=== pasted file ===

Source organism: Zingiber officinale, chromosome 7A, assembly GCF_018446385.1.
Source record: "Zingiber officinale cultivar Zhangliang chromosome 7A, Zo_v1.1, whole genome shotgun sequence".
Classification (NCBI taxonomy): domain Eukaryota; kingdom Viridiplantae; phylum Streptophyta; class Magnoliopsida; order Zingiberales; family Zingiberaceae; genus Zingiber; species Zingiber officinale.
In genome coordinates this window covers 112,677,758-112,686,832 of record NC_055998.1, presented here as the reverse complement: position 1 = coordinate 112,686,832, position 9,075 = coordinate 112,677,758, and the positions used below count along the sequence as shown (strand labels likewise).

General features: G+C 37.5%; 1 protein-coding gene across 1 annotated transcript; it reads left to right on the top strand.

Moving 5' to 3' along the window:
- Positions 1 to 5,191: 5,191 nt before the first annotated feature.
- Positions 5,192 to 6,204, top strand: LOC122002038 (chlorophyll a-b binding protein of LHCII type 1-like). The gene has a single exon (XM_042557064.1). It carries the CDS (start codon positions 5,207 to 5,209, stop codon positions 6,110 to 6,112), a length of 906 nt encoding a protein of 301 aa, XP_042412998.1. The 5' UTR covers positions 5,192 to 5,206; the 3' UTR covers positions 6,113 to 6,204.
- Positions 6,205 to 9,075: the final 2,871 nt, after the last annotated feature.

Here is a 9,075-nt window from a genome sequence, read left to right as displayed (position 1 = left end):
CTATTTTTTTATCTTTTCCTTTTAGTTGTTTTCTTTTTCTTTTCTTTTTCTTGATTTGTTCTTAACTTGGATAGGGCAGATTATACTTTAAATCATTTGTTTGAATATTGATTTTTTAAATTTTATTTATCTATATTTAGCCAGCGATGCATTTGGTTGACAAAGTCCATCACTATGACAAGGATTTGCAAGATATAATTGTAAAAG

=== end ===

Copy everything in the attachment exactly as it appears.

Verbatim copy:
Source organism: Zingiber officinale, chromosome 7A, assembly GCF_018446385.1.
Source record: "Zingiber officinale cultivar Zhangliang chromosome 7A, Zo_v1.1, whole genome shotgun sequence".
Classification (NCBI taxonomy): domain Eukaryota; kingdom Viridiplantae; phylum Streptophyta; class Magnoliopsida; order Zingiberales; family Zingiberaceae; genus Zingiber; species Zingiber officinale.
In genome coordinates this window covers 112,677,758-112,686,832 of record NC_055998.1, presented here as the reverse complement: position 1 = coordinate 112,686,832, position 9,075 = coordinate 112,677,758, and the positions used below count along the sequence as shown (strand labels likewise).

General features: G+C 37.5%; 1 protein-coding gene across 1 annotated transcript; it reads left to right on the top strand.

Moving 5' to 3' along the window:
- Positions 1 to 5,191: 5,191 nt before the first annotated feature.
- Positions 5,192 to 6,204, top strand: LOC122002038 (chlorophyll a-b binding protein of LHCII type 1-like). The gene has a single exon (XM_042557064.1). It carries the CDS (start codon positions 5,207 to 5,209, stop codon positions 6,110 to 6,112), a length of 906 nt encoding a protein of 301 aa, XP_042412998.1. The 5' UTR covers positions 5,192 to 5,206; the 3' UTR covers positions 6,113 to 6,204.
- Positions 6,205 to 9,075: the final 2,871 nt, after the last annotated feature.

Here is a 9,075-nt window from a genome sequence, read left to right as displayed (position 1 = left end):
CTATTTTTTTATCTTTTCCTTTTAGTTGTTTTCTTTTTCTTTTCTTTTTCTTGATTTGTTCTTAACTTGGATAGGGCAGATTATACTTTAAATCATTTGTTTGAATATTGATTTTTTAAATTTTATTTATCTATATTTAGCCAGCGATGCATTTGGTTGACAAAGTCCATCACTATGACAAGGATTTGCAAGATATAATTGTAAAAG